44. poeticdiarye says:

    I love the poem so much. I guess, i’ll be making use of it pretty soon

    Liked by 2 people

  45. hiro812 says:

    Very informative read

    Liked by 1 person

  46. Wow what a great post. We forget that human feelings are universal. Teflgermany.com

    Liked by 1 person

  47. mely282 says:

    Great post! Really enjoyed reading this

    Liked by 2 people

  48. What a beautiful illudtration!

    Liked by 1 person

  49. Thank you for the lovely, scholarly blog. Truly, when we don’t learn from our past, we are doomed to repeat it.

    Liked by 2 people

  50. Does it risk Europe economy?

    Liked by 1 person

  51. Your approach is a bit too academical according my understanding as in my direct neighbourhood here in Berlin there are 2 buildings where now approx. 1,000 migrants are living. Any available free space (often normally used for other purposes such for example in-door sports) is used as each and every day thousands of migrants are reaching Germany. Most of the European countries do nothing in this regard or even refuse to host any migrant who mostly fleed the Middle East war zone in Syria and Iraq. This completely unacceptable situation is simply a great shame for the European idea.

    Liked by 2 people

  52. Thank you so much for taking the time and responding! I agree with you that the European idea, unless it is already dead, has taken a horrendous beating – fuelled by its focus on economic matters over humaneness. What became of ‘das gemeinsame Haus Europa’? The flip side of Germany’s impressive intake of refugees is, of course, the way in which they are treated by some, and met by even more, of our fellow citizens – not even to mention the undignified way in which politicians are trying to gain political profile from their misery. But all that to one side, what are we doing as individuals to provide them with a sense of unquestioning welcome, with a home away from home? Is it enough to provide storage space and to wait for the problem to solve itself? What’s the perspective? I don’t think that these issues are very academic, but I may not have expressed them well enough for you to take them away from my text – fair enough! After all, I am an academic… 🙂

    Liked by 1 person

  53. We don’t seem to have collapsed quite yet…

    Like

  54. Pura Ilusión by Adelina says:

    I think we are all human beings…if we don’t help each other who will? The place were you born it’s just about luck…why discriminate a human being just as you, only because he/she didn’t have the same luck as you…we can’t act with superiority and believe we are more than another human just because we were born in a different place. People are not objects…they have feelings, they need each other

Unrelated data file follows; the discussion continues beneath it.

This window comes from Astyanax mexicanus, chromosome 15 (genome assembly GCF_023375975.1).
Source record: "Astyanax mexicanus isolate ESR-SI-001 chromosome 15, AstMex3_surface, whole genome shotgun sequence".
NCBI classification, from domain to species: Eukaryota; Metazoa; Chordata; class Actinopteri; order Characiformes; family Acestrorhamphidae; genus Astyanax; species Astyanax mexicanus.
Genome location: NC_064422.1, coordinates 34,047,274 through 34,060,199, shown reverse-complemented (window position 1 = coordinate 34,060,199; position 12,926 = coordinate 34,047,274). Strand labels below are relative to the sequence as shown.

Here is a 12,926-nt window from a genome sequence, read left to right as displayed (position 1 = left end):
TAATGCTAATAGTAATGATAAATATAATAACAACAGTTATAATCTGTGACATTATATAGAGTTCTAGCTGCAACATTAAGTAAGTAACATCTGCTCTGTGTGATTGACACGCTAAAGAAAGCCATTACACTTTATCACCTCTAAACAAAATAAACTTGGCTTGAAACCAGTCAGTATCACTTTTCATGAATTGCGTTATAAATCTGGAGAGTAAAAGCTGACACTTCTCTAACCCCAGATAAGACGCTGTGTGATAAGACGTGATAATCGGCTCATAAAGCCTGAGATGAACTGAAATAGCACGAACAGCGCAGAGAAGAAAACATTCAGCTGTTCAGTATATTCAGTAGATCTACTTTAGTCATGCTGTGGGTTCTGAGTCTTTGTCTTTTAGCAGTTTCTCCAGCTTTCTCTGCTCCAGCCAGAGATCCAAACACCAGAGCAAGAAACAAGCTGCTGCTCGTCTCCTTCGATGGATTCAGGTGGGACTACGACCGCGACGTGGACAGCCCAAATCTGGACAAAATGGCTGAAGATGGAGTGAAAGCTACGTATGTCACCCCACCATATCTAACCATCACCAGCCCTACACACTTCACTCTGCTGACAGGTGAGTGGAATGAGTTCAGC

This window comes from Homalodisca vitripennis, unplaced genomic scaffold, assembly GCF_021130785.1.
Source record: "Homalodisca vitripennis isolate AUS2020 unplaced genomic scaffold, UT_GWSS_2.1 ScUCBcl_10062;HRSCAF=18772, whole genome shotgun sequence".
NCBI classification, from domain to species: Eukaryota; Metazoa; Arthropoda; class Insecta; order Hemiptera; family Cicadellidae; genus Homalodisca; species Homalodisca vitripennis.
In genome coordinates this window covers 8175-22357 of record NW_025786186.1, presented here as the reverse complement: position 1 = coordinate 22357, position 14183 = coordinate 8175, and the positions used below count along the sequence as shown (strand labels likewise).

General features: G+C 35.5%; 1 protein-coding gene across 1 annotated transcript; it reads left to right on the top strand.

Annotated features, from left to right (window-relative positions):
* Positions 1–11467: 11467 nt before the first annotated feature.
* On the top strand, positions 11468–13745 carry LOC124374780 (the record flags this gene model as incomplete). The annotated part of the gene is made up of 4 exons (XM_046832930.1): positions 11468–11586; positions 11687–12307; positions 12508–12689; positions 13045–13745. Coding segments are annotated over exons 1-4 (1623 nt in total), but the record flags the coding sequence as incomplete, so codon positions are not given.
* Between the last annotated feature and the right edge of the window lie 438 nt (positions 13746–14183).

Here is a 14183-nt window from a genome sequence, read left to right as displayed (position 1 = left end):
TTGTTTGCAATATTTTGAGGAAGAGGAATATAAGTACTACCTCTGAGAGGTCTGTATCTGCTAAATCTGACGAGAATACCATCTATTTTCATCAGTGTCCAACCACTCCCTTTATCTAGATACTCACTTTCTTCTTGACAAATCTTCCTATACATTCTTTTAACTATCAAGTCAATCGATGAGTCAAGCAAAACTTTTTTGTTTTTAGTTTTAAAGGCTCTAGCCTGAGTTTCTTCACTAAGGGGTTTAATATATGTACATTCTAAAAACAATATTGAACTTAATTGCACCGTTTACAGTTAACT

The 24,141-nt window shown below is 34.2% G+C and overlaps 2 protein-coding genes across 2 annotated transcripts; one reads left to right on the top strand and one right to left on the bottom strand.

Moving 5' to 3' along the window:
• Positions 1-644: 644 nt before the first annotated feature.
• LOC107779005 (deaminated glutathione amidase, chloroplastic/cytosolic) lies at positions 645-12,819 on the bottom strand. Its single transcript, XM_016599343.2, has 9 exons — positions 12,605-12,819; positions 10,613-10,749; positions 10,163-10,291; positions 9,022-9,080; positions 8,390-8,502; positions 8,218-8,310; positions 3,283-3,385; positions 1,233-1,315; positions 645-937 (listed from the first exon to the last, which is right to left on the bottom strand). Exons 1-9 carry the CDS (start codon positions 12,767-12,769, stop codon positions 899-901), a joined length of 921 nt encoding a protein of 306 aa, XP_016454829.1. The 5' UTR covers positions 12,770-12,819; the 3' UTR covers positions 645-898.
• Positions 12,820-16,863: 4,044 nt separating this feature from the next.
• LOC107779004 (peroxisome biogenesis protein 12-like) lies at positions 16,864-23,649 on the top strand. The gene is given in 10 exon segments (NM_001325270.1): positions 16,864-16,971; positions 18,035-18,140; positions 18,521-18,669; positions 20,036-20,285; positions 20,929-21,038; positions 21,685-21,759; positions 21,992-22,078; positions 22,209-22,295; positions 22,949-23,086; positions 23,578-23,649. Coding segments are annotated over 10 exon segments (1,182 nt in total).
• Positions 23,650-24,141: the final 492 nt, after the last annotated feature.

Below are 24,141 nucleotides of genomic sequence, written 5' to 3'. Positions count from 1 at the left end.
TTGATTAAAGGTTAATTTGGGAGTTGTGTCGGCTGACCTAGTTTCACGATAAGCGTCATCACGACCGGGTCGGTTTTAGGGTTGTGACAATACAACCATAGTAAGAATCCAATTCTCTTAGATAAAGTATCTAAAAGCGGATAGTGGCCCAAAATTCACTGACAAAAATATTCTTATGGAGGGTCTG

Liked by 2 people

  55. thingsthathappenaroundme says:

    This is very well written. I wish this type of stories would be more salient in the current debate.

    On a side note: In Italian ‘pregrinus’ is ‘pellegrino’ (and not *pelegrino)

    Liked by 1 person

  56. Thanks, I’ll fix that! 🙂

    Like

  57. That was then but now what you get out of being generous is what you are watching on your T V screens today.
    What I can’t understand is why the countries like Saudi Arabia, Qatar, UAE, and Kuwait with their vast resources of land and oil money, don’t offer asylum to these refugees. They also have the advantage of having the same culture, the food, and the same language.

    Liked by 1 person

  58. While I agree that there are countries that aren’t doing anywhere near enough, or in fact anything, to help the refugees, we are yet to see who was responsible for those horrendous attacks. Innocent until proven guilty, no? What if it turns out that the terrorists were French citizens, not displaced foreigners or refugees? Does that mean the French government should stop paying social benefits to its own people, because that’s what you get for being generous? What should happen when an American citizen (typically white and male) goes on a school killing spree? Should there be consequences for that segment of society specifically? I think not. The fact that some people are criminal fuckheads doesn’t mean that the vast majority must be punished for the actions of the former. Let’s not stigmatise the innocent for crimes they didn’t commit. Should it turn out to be related to ISIS and we respond by closing our borders as well as our hearts and minds, well then they could hardly have come up with a more devilish, fiendish plan to ensure that muslims can’t escape them, could they?

    Liked by 1 person

  59. I understand your point of view. We suffered the same kind of violence in Mumbai 26/11 but people of all communities still live with each other in peace and I’m not a great fan of our current PM whose party members repeatedly try to incite communal strife. I sometimes feel that it is easy for us to give opinions because we didn’t lose a family member in these incidents.

    Liked by 2 people

  60. I must agree with you there, and I truly and sincerely hope that we will be able to continue to enjoy this privilege. Thank you so much for taking the time to comment on my blog, I really appreciate that.

    Liked by 1 person

  61. Pingback: Howdy, Stranger . . . ! | Unchain the tree

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    Liked by 1 person